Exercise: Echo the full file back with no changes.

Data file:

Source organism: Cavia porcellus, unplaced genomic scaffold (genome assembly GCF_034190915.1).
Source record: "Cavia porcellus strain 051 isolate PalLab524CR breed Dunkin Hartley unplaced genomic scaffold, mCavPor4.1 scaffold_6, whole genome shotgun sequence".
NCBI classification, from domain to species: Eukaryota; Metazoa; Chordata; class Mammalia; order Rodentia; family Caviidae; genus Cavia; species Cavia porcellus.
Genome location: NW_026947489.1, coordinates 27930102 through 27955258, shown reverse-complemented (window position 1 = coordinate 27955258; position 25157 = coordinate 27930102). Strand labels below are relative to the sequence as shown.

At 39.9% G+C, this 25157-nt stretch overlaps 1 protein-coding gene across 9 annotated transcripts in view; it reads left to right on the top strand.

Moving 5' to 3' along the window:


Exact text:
Source organism: Cavia porcellus, unplaced genomic scaffold (genome assembly GCF_034190915.1).
Source record: "Cavia porcellus strain 051 isolate PalLab524CR breed Dunkin Hartley unplaced genomic scaffold, mCavPor4.1 scaffold_6, whole genome shotgun sequence".
NCBI classification, from domain to species: Eukaryota; Metazoa; Chordata; class Mammalia; order Rodentia; family Caviidae; genus Cavia; species Cavia porcellus.
Genome location: NW_026947489.1, coordinates 27930102 through 27955258, shown reverse-complemented (window position 1 = coordinate 27955258; position 25157 = coordinate 27930102). Strand labels below are relative to the sequence as shown.

At 39.9% G+C, this 25157-nt stretch overlaps 1 protein-coding gene across 9 annotated transcripts in view; it reads left to right on the top strand.

Moving 5' to 3' along the window: